Friday, September 22, 2017, is the Autumnal Equinox.
What is an equinox?
The equinox is the moment in which the plane of the Earth’s equator passes through the center of the Sun’s disk. The word “equinox” comes from Latin and means “equal night,” referring to the roughly 12-hour day and night that occurs only on the two equinox days of the year.
As reported by Weather.com (https://goo.gl/wDik7h), twice a year the sun’s rays shine directly over the Earth’s equator. The sun rises and sets exactly due east and due west on the equinoxes. Instead of the Earth tilting away from or toward the sun, its axis of rotation becomes perpendicular to the line connecting the centers of the Earth and the sun.
From Autumnal Equinox to Winter Solstice (December 22) the nights get longer and the temperatures colder. The seasons’ evolutions continue after the Winter Solstice with days getting longer and nights shorter, until the Summer Solstice (June 22), which is the longest daylight of the year. The cycle slides back toward Autumnal Equinox, which again is equal day and night, and everything begins again.
Well, then, what is the solstice?
Summer solstice is the longest day of the year for each hemisphere. For northern hemisphere observers, the June solstice marks the beginning of summer. In the southern hemisphere, that’s the shortest day of the year and marks the beginning of winter. Six months later in December, winter begins with the shortest day of the year for northern hemisphere people and the start of summer and the longest day of the year for people south of the equator.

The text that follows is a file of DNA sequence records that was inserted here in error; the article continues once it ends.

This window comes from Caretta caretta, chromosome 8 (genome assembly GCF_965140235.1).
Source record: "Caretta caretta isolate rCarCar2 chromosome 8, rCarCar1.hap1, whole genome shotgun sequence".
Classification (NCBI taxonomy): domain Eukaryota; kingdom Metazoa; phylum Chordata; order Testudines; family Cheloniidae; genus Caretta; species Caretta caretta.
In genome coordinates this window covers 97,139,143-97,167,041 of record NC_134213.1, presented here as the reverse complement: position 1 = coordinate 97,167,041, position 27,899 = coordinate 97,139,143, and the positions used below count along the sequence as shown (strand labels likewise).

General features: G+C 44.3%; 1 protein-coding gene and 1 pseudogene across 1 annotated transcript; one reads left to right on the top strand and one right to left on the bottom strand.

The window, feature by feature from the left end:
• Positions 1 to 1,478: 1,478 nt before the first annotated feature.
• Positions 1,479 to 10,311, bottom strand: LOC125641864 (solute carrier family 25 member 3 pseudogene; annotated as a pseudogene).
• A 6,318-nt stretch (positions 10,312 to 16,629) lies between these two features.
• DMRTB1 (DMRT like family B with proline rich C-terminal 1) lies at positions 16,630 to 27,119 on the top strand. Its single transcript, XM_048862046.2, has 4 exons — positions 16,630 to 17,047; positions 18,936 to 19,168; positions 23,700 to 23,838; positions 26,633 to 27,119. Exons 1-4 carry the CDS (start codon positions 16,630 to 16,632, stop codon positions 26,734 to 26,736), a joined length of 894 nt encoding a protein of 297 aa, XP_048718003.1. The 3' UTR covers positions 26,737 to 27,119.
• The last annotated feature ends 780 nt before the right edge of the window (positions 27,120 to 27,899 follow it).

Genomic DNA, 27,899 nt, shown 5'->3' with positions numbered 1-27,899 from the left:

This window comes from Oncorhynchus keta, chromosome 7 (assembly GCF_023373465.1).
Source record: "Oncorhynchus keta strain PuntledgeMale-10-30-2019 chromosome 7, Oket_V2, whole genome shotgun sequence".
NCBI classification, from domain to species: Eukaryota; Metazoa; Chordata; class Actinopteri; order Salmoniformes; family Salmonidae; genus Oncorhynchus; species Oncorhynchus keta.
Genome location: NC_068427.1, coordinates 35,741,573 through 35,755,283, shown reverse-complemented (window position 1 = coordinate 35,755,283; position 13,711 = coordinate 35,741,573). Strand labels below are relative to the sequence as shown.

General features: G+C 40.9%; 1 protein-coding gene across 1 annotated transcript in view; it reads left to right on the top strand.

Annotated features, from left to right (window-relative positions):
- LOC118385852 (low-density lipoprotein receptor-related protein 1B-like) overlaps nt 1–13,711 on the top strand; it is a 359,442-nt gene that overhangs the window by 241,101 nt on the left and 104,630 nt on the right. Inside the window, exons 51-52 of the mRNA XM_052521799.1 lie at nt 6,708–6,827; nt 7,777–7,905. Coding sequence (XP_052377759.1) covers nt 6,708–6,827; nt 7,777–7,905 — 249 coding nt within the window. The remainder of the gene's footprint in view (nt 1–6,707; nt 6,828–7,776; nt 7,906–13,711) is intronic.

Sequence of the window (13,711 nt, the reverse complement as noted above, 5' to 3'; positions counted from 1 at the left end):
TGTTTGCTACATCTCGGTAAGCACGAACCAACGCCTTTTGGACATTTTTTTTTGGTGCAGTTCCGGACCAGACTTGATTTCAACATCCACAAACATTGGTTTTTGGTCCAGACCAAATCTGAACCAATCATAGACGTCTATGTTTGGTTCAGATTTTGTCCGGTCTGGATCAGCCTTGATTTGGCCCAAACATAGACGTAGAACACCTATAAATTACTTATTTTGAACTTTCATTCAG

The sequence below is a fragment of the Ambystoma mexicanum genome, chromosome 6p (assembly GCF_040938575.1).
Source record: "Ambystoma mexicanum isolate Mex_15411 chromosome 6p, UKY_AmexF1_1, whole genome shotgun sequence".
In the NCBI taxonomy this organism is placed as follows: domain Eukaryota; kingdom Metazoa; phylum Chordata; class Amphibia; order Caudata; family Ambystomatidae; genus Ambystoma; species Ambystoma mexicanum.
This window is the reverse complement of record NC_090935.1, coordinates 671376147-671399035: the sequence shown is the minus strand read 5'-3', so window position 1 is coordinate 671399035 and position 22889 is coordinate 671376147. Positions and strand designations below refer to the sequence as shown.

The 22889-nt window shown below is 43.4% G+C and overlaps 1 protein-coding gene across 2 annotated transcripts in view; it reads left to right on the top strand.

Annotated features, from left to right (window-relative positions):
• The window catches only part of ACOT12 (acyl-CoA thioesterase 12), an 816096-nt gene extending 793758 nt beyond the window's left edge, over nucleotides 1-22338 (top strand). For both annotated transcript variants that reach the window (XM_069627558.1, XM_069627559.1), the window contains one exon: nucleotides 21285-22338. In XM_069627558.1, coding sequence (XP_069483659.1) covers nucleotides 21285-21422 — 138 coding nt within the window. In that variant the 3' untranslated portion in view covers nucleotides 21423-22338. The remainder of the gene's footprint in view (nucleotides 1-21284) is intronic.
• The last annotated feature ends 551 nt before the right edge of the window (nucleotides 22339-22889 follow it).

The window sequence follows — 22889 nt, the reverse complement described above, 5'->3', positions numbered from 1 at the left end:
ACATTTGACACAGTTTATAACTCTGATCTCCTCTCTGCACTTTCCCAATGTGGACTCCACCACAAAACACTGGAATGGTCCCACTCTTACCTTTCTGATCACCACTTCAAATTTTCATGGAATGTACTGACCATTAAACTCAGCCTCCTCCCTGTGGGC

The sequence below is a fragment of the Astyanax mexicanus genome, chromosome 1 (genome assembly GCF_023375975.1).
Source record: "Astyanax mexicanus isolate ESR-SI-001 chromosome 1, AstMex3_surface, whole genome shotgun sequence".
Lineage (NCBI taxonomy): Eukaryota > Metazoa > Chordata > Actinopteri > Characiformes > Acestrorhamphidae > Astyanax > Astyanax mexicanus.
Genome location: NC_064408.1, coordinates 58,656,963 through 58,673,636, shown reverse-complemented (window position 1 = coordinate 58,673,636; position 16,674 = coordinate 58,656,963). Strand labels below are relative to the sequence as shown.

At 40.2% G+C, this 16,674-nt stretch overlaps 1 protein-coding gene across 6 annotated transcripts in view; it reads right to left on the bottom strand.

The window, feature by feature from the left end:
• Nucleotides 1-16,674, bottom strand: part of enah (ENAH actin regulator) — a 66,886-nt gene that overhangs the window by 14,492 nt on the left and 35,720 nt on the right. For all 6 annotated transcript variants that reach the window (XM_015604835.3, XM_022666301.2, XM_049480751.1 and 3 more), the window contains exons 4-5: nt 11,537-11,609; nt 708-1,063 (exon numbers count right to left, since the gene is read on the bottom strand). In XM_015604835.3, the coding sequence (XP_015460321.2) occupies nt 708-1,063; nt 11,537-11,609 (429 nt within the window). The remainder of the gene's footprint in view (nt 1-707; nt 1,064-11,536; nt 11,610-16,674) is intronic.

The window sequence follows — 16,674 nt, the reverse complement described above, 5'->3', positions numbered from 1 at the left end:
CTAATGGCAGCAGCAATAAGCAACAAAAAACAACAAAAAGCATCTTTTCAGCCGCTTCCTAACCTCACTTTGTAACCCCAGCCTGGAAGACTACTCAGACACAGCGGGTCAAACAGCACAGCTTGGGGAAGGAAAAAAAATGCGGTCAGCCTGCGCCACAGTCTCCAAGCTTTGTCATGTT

Now that you know the difference between solstice and equinox, how can one celebrate the Autumnal Equinox?
- Because night and day are nearly in balance, the equinox is a great time to work on personal balance. This is the perfect time of year to re-evaluate where you are and take the steps necessary to get your personal and spiritual lives in order.
- September feasting is a custom that dates back to at least the 1500s in England (where it was known as Harvest Home) and most likely long before that. Harvest Home was a time for games, celebration, and feasting due to the gathering of the grain crop. Include fall foods such as apples, squash, sweet potatoes, and pumpkins at your food tables.
- Go for a walk. The nights are becoming crisp and cool, and there’s a chill in the air. Take your family on a nature walk, and enjoy the changing sights and sounds of the outdoors.
- The nights will be getting longer, so take advantage of the darkness by turning off the TV and doing something creative. Reading is an excellent equinox pastime, as is writing, scrapbooking, or anything that takes advantage of the season’s cool weather and the warm feeling of home.
As John Muir said: